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Constitutional Hazard: The California Resale Royalty Act and the Futility of State-Level Implementation of Droit de Suite Legislation

Kumar, Nithin

Répétition d’un Ballet, the famous painting by French artist Edgar Degas, sold for $401,000 in 1965. The jubilant seller bragged that Degas originally asked a mere $100 for the painting. In his early career, celebrated American artist Norman Rockwell sold original works like Homecoming Marine and Breaking Home Ties for a few hundred dollars each. In the last decade, these paintings were resold for $9.2 million and $15.4 million at Sotheby’s auctions, but the Rockwell estate received nothing in these transactions. Over the centuries, great wealth in the arts has rarely translated into great wealth for the artist. Since its inception in France, the resale royalty known as the droit de suite has aimed at remedying this perceived injustice. Although a resale royalty right is currently recognized in seventy-nine jurisdictions, California is the only American jurisdiction to have adopted it. The California Resale Royalties Act (CRRA), enacted in 1976, grants visual artists the right to collect a 5% royalty on the total sales price each time their works are resold in California or by a resident of California. The fate of the California Resale Royalty Act, however, currently rests with the U.S. Court of Appeals for the Ninth Circuit.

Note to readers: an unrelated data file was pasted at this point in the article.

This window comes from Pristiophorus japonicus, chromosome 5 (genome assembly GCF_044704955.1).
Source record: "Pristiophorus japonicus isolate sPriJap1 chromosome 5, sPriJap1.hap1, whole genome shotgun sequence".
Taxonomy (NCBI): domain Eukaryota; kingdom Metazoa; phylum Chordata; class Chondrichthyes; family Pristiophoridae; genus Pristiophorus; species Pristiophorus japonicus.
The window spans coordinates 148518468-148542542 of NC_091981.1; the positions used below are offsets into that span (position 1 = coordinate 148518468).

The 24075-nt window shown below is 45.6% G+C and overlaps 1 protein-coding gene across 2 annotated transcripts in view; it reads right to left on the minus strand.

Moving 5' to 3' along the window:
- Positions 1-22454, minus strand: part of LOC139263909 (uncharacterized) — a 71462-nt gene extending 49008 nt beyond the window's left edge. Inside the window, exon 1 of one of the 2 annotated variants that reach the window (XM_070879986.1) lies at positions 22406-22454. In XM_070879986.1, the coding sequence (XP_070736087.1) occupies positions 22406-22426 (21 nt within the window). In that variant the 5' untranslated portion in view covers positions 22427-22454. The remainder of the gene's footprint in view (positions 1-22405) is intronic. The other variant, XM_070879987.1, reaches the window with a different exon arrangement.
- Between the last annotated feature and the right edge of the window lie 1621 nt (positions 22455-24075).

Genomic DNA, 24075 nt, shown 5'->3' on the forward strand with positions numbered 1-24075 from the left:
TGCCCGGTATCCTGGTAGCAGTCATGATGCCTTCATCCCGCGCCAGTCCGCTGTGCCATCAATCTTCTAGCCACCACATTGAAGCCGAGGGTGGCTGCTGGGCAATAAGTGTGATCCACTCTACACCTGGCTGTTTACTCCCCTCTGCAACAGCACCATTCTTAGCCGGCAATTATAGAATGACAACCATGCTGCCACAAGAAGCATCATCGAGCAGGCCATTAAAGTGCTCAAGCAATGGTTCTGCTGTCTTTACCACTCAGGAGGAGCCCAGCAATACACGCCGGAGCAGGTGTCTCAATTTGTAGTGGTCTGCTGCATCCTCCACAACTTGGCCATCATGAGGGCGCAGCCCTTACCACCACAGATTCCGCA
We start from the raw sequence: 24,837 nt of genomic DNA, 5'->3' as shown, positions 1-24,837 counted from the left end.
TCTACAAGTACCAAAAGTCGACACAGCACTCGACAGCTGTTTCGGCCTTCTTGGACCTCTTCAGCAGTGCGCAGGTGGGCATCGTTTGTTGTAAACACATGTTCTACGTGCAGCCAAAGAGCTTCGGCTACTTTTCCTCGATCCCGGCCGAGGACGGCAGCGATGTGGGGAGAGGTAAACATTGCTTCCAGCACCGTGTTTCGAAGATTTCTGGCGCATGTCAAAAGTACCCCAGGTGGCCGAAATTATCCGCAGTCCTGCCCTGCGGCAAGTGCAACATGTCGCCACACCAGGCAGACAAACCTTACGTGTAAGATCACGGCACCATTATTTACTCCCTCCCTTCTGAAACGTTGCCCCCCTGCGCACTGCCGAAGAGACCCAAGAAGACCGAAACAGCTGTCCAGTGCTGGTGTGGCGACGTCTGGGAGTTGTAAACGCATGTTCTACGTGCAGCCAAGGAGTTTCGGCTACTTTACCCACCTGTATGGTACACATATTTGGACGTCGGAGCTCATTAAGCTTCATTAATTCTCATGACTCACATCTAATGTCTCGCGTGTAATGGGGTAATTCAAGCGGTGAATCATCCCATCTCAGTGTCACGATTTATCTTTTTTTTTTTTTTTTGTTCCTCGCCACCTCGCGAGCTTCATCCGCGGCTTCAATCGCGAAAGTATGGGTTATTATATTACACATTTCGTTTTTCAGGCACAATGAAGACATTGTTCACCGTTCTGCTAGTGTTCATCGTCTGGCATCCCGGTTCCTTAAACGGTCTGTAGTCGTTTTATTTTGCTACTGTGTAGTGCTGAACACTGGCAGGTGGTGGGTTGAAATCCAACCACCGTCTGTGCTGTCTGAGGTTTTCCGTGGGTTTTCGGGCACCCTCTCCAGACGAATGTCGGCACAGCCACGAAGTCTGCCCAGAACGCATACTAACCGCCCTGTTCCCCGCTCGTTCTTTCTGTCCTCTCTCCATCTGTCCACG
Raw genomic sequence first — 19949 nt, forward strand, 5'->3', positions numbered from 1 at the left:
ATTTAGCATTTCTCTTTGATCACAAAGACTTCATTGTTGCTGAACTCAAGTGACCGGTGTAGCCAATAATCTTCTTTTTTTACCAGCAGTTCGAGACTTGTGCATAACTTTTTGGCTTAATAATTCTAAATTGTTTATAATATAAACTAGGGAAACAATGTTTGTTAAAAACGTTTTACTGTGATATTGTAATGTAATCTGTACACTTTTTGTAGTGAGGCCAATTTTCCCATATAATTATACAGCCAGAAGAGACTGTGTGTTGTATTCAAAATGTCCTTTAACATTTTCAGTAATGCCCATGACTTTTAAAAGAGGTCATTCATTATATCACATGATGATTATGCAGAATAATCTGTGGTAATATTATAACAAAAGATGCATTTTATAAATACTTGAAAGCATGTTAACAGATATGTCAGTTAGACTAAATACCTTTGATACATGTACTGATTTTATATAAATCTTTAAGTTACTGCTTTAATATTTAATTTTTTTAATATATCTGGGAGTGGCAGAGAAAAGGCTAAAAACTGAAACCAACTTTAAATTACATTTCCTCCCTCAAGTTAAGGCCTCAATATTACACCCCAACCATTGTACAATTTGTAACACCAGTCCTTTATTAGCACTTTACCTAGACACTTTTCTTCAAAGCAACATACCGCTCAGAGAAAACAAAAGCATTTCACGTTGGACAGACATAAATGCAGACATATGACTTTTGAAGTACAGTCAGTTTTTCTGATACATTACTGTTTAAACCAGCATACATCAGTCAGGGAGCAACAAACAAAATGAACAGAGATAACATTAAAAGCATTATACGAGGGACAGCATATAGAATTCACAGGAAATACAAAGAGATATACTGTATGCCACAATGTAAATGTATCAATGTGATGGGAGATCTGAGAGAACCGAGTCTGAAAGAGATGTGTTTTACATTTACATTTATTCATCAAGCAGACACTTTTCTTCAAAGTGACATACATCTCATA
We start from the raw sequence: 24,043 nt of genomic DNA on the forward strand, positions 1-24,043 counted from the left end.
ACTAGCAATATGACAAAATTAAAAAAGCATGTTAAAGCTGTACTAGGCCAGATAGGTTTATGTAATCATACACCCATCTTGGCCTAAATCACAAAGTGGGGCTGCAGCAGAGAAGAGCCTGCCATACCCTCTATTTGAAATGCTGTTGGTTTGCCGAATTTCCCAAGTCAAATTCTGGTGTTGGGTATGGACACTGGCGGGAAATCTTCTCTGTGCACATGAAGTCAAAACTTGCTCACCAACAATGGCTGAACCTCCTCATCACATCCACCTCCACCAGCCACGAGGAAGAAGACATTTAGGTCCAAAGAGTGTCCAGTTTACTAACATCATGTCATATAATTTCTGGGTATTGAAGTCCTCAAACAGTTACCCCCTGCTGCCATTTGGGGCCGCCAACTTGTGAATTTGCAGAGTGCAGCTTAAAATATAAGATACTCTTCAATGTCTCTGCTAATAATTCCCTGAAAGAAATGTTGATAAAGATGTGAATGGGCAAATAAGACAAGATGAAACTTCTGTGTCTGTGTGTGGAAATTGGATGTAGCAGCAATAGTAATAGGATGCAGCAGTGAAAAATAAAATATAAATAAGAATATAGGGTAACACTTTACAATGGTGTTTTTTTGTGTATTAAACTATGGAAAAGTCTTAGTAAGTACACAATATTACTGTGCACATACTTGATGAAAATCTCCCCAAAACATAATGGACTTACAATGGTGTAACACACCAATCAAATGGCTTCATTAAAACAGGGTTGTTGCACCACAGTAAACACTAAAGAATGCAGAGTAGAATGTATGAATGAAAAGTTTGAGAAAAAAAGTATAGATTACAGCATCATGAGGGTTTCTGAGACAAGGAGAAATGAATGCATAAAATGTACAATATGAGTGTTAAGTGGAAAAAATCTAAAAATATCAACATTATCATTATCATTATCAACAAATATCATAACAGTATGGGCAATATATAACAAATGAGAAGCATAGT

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Columbia Journal of Law & the Arts

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Law
Published Here
July 24, 2015
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